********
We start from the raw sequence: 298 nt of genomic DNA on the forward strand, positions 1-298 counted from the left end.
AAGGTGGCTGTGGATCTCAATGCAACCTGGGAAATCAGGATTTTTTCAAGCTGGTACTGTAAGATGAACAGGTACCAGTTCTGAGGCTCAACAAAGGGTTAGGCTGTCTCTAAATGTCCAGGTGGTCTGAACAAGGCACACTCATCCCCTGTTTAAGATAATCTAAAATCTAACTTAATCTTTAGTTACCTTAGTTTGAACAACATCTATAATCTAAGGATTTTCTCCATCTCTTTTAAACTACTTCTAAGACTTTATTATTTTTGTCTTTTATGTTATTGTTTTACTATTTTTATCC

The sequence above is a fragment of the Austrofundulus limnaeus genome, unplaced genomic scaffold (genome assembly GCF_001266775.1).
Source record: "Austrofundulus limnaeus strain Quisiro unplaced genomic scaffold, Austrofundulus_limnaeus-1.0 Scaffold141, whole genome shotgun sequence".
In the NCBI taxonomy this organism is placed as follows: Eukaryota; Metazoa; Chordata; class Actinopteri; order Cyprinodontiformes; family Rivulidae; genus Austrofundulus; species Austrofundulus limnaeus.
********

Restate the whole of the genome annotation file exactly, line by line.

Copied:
We start from the raw sequence: 298 nt of genomic DNA on the forward strand, positions 1-298 counted from the left end.
AAGGTGGCTGTGGATCTCAATGCAACCTGGGAAATCAGGATTTTTTCAAGCTGGTACTGTAAGATGAACAGGTACCAGTTCTGAGGCTCAACAAAGGGTTAGGCTGTCTCTAAATGTCCAGGTGGTCTGAACAAGGCACACTCATCCCCTGTTTAAGATAATCTAAAATCTAACTTAATCTTTAGTTACCTTAGTTTGAACAACATCTATAATCTAAGGATTTTCTCCATCTCTTTTAAACTACTTCTAAGACTTTATTATTTTTGTCTTTTATGTTATTGTTTTACTATTTTTATCC

The sequence above is a fragment of the Austrofundulus limnaeus genome, unplaced genomic scaffold (genome assembly GCF_001266775.1).
Source record: "Austrofundulus limnaeus strain Quisiro unplaced genomic scaffold, Austrofundulus_limnaeus-1.0 Scaffold141, whole genome shotgun sequence".
In the NCBI taxonomy this organism is placed as follows: Eukaryota; Metazoa; Chordata; class Actinopteri; order Cyprinodontiformes; family Rivulidae; genus Austrofundulus; species Austrofundulus limnaeus.